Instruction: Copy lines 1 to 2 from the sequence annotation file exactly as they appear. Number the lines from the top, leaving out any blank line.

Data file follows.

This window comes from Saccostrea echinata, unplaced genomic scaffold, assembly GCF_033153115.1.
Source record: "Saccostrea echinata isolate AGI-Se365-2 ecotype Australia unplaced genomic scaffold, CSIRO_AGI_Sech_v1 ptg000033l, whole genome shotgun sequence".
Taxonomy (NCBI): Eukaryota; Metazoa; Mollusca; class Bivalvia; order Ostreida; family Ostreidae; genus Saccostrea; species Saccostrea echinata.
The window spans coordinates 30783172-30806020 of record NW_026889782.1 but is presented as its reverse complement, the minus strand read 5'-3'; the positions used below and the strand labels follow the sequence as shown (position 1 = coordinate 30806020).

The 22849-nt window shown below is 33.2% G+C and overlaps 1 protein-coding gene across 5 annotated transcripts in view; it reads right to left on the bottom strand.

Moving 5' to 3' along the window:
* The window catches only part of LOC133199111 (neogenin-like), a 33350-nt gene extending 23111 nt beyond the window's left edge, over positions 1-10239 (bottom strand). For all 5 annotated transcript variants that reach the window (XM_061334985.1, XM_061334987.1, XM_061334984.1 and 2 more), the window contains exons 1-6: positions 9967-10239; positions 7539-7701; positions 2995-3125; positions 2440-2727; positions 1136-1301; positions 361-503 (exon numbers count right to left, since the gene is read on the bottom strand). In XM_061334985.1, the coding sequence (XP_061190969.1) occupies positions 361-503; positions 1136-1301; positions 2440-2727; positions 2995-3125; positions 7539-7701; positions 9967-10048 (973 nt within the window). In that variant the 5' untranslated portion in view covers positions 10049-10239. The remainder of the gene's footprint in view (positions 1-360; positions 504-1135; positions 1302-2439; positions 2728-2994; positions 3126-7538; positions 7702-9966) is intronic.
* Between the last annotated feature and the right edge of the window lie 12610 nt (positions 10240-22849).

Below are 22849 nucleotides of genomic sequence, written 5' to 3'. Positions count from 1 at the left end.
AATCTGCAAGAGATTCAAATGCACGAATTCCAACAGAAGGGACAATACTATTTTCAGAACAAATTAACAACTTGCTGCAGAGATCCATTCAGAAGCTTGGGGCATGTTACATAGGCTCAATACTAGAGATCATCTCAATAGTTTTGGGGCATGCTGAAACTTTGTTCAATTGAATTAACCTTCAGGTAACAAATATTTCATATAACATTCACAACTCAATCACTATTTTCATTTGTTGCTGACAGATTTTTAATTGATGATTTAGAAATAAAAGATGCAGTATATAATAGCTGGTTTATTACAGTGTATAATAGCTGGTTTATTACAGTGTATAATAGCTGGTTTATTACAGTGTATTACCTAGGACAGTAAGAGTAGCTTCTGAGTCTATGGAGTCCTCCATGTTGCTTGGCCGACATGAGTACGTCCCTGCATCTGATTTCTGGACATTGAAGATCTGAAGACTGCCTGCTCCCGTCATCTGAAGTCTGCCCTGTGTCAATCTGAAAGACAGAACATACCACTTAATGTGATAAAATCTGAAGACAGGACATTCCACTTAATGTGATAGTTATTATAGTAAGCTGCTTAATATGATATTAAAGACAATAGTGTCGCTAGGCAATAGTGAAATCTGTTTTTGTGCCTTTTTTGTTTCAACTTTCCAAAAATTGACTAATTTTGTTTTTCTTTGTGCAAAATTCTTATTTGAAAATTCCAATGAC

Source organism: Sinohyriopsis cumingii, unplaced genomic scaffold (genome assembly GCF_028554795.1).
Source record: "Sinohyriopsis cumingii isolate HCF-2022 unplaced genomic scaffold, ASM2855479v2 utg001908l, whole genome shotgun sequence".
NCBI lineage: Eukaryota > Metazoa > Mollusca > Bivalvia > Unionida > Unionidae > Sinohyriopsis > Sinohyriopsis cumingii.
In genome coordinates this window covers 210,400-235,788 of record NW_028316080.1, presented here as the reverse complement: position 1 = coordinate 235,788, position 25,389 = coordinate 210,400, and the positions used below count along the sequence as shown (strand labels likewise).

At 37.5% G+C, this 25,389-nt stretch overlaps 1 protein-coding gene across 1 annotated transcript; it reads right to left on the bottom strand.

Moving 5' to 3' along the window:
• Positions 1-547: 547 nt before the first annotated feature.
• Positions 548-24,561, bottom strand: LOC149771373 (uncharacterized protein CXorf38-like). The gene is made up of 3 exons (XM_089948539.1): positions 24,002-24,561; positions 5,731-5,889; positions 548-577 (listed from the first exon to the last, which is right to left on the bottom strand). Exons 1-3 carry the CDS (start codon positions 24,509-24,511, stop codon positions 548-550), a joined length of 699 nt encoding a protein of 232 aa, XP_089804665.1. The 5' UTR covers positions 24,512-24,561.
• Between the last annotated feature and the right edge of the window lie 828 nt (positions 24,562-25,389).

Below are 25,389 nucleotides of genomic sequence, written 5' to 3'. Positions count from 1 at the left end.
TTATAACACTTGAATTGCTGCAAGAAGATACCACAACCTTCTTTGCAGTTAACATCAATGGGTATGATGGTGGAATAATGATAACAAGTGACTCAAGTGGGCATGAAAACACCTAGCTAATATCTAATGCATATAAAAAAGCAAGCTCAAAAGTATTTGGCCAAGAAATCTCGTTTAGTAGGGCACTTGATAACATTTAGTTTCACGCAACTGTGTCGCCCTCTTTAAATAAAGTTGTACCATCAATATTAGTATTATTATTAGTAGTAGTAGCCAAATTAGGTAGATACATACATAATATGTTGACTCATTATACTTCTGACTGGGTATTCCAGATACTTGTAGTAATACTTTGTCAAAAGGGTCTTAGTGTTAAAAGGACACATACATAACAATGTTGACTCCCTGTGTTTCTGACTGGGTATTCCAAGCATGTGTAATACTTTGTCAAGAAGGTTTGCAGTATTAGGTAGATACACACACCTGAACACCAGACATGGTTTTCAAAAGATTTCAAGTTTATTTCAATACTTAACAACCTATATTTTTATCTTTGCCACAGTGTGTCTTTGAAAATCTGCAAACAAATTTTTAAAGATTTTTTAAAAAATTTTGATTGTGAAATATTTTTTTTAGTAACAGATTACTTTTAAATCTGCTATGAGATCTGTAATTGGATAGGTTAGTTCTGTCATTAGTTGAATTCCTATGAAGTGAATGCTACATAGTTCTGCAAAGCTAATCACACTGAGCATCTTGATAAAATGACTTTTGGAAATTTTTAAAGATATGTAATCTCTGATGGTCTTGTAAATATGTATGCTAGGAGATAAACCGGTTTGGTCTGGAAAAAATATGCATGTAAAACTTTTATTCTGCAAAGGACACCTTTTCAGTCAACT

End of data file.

This window comes from Saccostrea echinata, unplaced genomic scaffold, assembly GCF_033153115.1.
Source record: "Saccostrea echinata isolate AGI-Se365-2 ecotype Australia unplaced genomic scaffold, CSIRO_AGI_Sech_v1 ptg000033l, whole genome shotgun sequence".